The most powerful lessons are often unspoken. We learn a lot more from people’s actions than their words. Which makes perfect sense- language only developed in the past million years, possibly even as short as 100,000 years ago. But our ancestors have been learning by watching each other’s behavior since long before we developed a common tongue, and long before we achieved the level of consciousness we have today.
The big problem with formal schooling is that students learn more from its structure than its content. We learn much more from the implicit information embedded in the format of our schools than what we are verbally taught. The scary part is, we absorb and accept those implied instructions much easier than something we’re told, because it’s harder to consciously identify and reject them.
Whether intentional or not (and it’s almost certainly intentional), children are being taught some disturbing things in school. They’re not said out loud, they’re not in the textbooks, or on the homework assignments or tested on exams. It’s in the structure of the system.
So I’ll tell you the structural lessons I think I’ve identified, but I’ll admit it’s hard to say exactly how they affect students because they’re not openly discussed. The key point is that structure matters more than content; I’ll give you some examples but you should look at the structure of the system and try to reach your own conclusions. People can argue all day about whether Intelligent Design should be taught, but no one even considers whether teachers should be choosing topics to begin with, or whether students should be graded, or if they should be divided into age groups, or whether they should be required to attend, or whether they should adhere to a dress code, or any of the thousands of assumptions built into the structure of
The biggest structural problem I see is who decides what is taught. Representatives and administrators choose the topics, teachers create their lesson plans, and students are expected to learn what the teacher decides. Students have very, very little say in their education, especially at the young end, but really all the way through college- you make a few choices at the beginning of the semester (if you’re lucky enough to have flexibility in your degree plan) and then you’re forced to follow the professor’s bidding. So people learn that their interests are irrelevant, that someone else knows what they need to know better than they do, that they should shut up and do what they’re told.
That’s an assumption I’m skeptical of. I don’t think anyone knows what the next generation needs to know. I don’t think anyone ever has or ever will, and without a doubt, no group of elected representatives has a clue. We just aren’t smart enough to make predictions about our economy 20 years into the future. So why should adults choose what children learn about?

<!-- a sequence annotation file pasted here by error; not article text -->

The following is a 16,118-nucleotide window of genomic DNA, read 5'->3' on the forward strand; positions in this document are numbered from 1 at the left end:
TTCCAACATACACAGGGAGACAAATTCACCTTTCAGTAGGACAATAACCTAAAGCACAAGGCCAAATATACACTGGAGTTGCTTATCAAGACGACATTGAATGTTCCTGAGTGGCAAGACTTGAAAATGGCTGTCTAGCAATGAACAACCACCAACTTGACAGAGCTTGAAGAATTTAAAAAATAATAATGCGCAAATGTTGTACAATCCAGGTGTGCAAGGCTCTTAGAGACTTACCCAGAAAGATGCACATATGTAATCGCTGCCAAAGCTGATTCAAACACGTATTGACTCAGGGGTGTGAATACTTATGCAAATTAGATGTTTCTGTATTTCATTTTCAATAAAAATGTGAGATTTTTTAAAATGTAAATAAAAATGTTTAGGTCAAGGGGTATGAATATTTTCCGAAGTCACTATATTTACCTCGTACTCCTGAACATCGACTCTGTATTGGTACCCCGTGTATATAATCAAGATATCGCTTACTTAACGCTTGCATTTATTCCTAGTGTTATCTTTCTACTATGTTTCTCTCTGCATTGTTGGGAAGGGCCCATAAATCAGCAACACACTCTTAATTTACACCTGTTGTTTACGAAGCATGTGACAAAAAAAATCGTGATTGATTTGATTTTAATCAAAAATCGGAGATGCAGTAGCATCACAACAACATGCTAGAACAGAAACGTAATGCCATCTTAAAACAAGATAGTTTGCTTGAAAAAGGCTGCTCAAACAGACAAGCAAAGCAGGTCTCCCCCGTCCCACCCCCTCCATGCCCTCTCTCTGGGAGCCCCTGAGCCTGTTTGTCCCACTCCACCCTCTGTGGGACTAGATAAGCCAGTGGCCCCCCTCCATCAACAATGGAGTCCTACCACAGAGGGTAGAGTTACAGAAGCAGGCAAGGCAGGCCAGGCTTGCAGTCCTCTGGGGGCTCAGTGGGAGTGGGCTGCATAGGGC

The generic response is: “If adults didn’t force children to study math or history, they would just play video games instead.” So what? If that’s what the next generation wants to do, that’s what they should do. Why do people think knowledge of math or history is more important than knowledge of the maps in Call of Duty? If the next generation is happy playing video games, then we should restructure society so more video games can be played. I highly doubt that’s all kids would choose to do, but the whole point of education should be to help people make themselves happy. We have to understand what makes them happy before we can even begin figure out what knowledge could help them on their quest.
Next, formal education turns school into a game, complete with grades and rankings. Guess what- when you structure something like a game, people play it like a game. At least for me, school was never about learning. That just wasn’t even part of the equation, it was completely irrelevant to the task at hand. School was only about getting a high score, and you don’t have to learn to do that. In fact, it wasn’t even about getting a high score, it was about getting a good grade while expending minimal effort. I remember making a mathematical formula for it in high school (with help from Andrew Byrd). Performance = Grade/(Time-Invested)2. Obviously this isn’t an appropriate attitude for learning, but that’s what happens when you structure education like a game. So it shouldn’t be at all surprising that people cheat and cram and procrastinate and bullshit, because that’s how you win.
We’re taught that knowledge is obtained from authority. Supposedly the teachers know all the solutions; every problem can be answered by referring to the back of the book or the teacher’s manual. The structure of the system cultivates a God Complex in each of us.
Even worse are the fears instilled by the current paradigm. Schools require the direct submission of students to the adults around them, using all the silly threats that work on children (uh oh, Timmy has to sign the book, or move his name into the yellow- ooooOOOOoooo). We’re taught to be passive, docile, easily manipulated- to
respect fear authority. And if the punishments aren’t enough, they’ll drug you until you can follow orders.
We’re judged constantly, trained to look to others for approval, to seek praise from authority figures. Any deviation from the norm is immediately stamped out- no mustaches, no short skirts, no tank tops, no colored hair, and don’t you dare untuck your shirt in the holy sanctuary of an elementary school. We’re made to conform, and to fear standing out.
The list goes on and on. Whether or not you agree with the problems I pointed out, hopefully you can see how the structure of the system influences the minds of children, and we need to be careful what kids are learning from the situations we put them in.
Amazing TED talk highlighting a lot of these issues:
And if you’ve got a strong stomach, I highly recommend this lecture even though the sound quality isn’t the best: